Word frequency W-1x0.00490.00760.0090.5460.5852.0
Mean duration W-1log(x)1.12060.70030.02250.326<0.0012.0
Syllable Ratex−0.1033−0.22450.004−23.014<0.0011.0
  1. Model R2 = 0.542. Trans = transformation, W-1 = previous word, B = unstandardized coefficient, β = standardized coefficient, SE = standard error, t = t value, p = p value, VIF = variance inflation factor.

Table 2
Example of a language model.

This model has seen three sentences at different probabilities. Rows represent the prediction for the next word, e.g., /I/ predicts /eat/ at a probability of 1, but after /eat/ there is a wider distribution.

Table 3
Predictions from the current model.
When there is a flat constraint distribution over an utterance (e.g., when probabilities are uniform over the utterance), the acoustics of speech should naturally be more isochronous (Figures 9A and 3D,E).
If speech timing matches the internal language model, brain responses should be more isochronous even if the acoustics are not (Figure 9A).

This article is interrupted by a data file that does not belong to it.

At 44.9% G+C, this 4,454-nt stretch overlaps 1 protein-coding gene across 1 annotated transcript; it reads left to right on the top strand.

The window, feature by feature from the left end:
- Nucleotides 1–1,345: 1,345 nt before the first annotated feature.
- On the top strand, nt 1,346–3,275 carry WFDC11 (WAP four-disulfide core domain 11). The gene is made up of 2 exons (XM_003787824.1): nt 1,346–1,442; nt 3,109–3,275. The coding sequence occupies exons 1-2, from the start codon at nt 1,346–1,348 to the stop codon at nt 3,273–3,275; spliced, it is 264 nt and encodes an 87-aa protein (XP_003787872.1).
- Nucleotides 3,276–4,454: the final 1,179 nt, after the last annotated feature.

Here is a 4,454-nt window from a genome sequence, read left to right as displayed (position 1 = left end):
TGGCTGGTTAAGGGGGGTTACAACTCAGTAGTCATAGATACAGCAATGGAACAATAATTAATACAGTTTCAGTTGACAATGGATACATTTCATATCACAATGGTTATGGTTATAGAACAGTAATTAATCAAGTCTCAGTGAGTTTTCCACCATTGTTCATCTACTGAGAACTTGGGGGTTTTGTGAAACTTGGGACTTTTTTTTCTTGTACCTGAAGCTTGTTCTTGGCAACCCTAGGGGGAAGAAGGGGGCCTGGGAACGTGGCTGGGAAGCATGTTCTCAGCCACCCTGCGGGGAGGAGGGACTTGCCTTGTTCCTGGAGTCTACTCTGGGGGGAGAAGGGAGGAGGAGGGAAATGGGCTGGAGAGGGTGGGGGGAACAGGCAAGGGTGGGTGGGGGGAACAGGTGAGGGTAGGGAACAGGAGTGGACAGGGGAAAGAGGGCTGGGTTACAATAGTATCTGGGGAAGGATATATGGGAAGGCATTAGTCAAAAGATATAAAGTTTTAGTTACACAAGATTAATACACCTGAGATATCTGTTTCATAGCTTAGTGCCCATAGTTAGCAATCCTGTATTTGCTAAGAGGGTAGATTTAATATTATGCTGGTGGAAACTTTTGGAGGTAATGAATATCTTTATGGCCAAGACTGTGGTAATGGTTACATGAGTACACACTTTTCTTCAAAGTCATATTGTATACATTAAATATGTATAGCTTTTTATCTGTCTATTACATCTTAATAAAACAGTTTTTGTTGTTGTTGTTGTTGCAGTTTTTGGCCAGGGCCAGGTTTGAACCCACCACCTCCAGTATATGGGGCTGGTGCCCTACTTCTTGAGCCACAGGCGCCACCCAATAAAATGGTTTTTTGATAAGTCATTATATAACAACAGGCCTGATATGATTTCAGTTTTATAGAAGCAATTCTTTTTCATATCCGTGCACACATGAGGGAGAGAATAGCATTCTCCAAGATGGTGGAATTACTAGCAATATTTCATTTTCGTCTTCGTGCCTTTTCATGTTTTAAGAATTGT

The more similar the internal language models of two speakers, the more effective they are in ‘entraining’ each other’s brain.
If speakers suspect their listener to have a flatter constraint distribution than themselves (e.g., the environment is noisy, or the speakers are in a second language context), they adjust to the distribution by speaking more isochronous (Figure 9B).
One adjusts the weight of the constraint distribution to a hierarchical level when needed. For example, when there is noise, participants adjust to the rhythm of primary auditory cortex instead of higher order language models. As a consequence, they speak more isochronous.
The theoretical account provides various predictions that are listed in this table.